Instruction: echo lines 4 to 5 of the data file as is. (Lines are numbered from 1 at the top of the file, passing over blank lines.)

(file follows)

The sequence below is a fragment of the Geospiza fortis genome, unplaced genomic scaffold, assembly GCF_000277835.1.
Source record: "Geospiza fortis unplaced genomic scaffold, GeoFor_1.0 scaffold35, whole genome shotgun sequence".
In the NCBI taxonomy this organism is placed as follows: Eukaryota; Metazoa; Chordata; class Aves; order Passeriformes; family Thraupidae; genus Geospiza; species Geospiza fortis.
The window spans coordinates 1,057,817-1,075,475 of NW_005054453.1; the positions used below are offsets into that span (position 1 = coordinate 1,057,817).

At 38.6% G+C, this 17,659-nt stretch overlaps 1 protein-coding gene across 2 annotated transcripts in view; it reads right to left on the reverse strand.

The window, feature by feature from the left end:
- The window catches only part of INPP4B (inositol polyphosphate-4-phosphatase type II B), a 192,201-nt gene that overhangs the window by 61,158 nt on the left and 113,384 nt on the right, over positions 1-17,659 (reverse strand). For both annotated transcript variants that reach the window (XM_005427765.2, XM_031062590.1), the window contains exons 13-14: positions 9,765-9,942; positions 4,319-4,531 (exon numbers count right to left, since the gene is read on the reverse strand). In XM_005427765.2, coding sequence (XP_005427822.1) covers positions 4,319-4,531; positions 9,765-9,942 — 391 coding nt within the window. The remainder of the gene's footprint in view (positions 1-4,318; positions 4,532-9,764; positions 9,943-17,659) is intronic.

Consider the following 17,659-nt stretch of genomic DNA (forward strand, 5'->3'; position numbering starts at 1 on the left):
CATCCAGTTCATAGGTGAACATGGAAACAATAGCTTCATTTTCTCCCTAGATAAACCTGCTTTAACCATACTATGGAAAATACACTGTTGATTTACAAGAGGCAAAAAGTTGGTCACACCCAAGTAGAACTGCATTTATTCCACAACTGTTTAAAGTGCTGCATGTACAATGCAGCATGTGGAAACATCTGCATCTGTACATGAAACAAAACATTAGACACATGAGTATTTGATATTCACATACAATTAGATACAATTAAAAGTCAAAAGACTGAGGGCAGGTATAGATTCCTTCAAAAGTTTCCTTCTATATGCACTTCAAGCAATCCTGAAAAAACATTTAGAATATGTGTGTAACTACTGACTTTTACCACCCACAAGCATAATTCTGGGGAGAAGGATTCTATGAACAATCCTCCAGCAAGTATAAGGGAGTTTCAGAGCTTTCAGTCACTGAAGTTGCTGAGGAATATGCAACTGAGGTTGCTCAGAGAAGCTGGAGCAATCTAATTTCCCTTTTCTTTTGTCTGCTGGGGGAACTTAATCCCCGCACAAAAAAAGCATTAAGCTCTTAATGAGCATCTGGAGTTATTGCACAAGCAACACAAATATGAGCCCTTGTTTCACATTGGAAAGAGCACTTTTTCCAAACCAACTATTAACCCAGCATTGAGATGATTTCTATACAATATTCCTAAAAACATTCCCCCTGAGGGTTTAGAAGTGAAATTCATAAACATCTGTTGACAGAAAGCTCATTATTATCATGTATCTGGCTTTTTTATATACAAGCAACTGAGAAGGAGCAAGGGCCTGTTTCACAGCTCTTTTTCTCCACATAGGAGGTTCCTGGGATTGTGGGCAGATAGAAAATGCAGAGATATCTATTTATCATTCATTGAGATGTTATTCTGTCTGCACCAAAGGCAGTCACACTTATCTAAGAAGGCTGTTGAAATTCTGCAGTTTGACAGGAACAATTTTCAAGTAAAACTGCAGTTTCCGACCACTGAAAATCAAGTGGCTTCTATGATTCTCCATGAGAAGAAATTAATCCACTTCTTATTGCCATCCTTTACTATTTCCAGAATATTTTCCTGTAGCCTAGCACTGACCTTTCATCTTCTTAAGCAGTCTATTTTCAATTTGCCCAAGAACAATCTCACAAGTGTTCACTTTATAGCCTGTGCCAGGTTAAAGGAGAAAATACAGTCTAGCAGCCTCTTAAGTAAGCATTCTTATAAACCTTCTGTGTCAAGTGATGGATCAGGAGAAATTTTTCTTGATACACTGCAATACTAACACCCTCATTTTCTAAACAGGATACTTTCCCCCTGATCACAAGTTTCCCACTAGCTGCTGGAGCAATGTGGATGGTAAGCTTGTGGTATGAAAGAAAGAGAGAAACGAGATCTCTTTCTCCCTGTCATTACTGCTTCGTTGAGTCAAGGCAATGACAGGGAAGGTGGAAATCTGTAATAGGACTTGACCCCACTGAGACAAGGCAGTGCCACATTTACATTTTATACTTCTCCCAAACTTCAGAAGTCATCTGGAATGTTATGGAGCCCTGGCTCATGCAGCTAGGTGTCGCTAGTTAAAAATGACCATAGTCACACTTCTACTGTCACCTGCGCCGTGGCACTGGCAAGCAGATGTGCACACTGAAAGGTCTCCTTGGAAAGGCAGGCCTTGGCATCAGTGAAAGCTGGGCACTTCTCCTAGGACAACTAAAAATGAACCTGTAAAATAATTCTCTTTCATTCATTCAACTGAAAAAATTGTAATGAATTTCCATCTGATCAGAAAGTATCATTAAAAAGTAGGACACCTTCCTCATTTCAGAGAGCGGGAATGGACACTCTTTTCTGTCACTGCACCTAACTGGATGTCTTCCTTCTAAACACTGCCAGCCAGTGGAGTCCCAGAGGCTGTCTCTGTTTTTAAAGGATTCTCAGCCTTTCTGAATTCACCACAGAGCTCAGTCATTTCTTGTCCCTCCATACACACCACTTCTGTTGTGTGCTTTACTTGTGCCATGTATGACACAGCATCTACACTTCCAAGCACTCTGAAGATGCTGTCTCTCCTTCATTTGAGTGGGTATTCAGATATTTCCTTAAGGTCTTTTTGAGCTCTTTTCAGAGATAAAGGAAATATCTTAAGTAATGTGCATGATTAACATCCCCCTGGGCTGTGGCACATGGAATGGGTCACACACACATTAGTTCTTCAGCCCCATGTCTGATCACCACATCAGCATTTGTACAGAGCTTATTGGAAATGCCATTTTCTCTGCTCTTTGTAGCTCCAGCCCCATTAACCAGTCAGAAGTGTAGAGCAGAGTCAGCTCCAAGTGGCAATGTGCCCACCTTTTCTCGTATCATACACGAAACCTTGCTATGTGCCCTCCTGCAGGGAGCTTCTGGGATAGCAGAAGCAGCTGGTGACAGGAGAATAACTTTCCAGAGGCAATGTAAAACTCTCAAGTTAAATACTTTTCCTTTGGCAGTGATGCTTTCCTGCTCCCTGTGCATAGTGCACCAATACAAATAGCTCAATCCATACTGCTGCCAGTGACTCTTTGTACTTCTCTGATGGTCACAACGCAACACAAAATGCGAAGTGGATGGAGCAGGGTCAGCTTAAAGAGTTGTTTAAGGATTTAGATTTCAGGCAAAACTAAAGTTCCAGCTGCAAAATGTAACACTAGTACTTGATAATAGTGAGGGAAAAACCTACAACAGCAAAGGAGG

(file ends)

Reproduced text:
The window spans coordinates 1,057,817-1,075,475 of NW_005054453.1; the positions used below are offsets into that span (position 1 = coordinate 1,057,817).

At 38.6% G+C, this 17,659-nt stretch overlaps 1 protein-coding gene across 2 annotated transcripts in view; it reads right to left on the reverse strand.